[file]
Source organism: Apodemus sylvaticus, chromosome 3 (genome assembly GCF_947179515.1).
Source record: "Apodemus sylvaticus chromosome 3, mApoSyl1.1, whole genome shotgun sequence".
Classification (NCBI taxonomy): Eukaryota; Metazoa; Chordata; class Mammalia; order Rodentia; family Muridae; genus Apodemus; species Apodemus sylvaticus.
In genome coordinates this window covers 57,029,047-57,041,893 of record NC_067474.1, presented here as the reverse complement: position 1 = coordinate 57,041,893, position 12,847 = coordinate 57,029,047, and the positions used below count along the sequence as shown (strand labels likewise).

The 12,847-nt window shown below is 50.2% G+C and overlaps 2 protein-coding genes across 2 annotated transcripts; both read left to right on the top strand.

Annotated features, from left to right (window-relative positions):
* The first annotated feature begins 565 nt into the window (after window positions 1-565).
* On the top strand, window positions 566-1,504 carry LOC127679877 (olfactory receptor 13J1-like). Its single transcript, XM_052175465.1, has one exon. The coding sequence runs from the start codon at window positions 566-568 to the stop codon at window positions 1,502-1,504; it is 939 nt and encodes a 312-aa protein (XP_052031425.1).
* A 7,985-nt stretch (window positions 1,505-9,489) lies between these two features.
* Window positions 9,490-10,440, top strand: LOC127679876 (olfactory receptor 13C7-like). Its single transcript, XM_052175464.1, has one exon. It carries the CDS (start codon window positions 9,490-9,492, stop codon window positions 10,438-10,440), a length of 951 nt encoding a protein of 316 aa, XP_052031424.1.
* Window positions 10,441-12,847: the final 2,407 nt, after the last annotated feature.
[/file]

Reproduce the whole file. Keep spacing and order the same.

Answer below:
Source organism: Apodemus sylvaticus, chromosome 3 (genome assembly GCF_947179515.1).
Source record: "Apodemus sylvaticus chromosome 3, mApoSyl1.1, whole genome shotgun sequence".
Classification (NCBI taxonomy): Eukaryota; Metazoa; Chordata; class Mammalia; order Rodentia; family Muridae; genus Apodemus; species Apodemus sylvaticus.
In genome coordinates this window covers 57,029,047-57,041,893 of record NC_067474.1, presented here as the reverse complement: position 1 = coordinate 57,041,893, position 12,847 = coordinate 57,029,047, and the positions used below count along the sequence as shown (strand labels likewise).

The 12,847-nt window shown below is 50.2% G+C and overlaps 2 protein-coding genes across 2 annotated transcripts; both read left to right on the top strand.

Annotated features, from left to right (window-relative positions):
* The first annotated feature begins 565 nt into the window (after window positions 1-565).
* On the top strand, window positions 566-1,504 carry LOC127679877 (olfactory receptor 13J1-like). Its single transcript, XM_052175465.1, has one exon. The coding sequence runs from the start codon at window positions 566-568 to the stop codon at window positions 1,502-1,504; it is 939 nt and encodes a 312-aa protein (XP_052031425.1).
* A 7,985-nt stretch (window positions 1,505-9,489) lies between these two features.
* Window positions 9,490-10,440, top strand: LOC127679876 (olfactory receptor 13C7-like). Its single transcript, XM_052175464.1, has one exon. It carries the CDS (start codon window positions 9,490-9,492, stop codon window positions 10,438-10,440), a length of 951 nt encoding a protein of 316 aa, XP_052031424.1.
* Window positions 10,441-12,847: the final 2,407 nt, after the last annotated feature.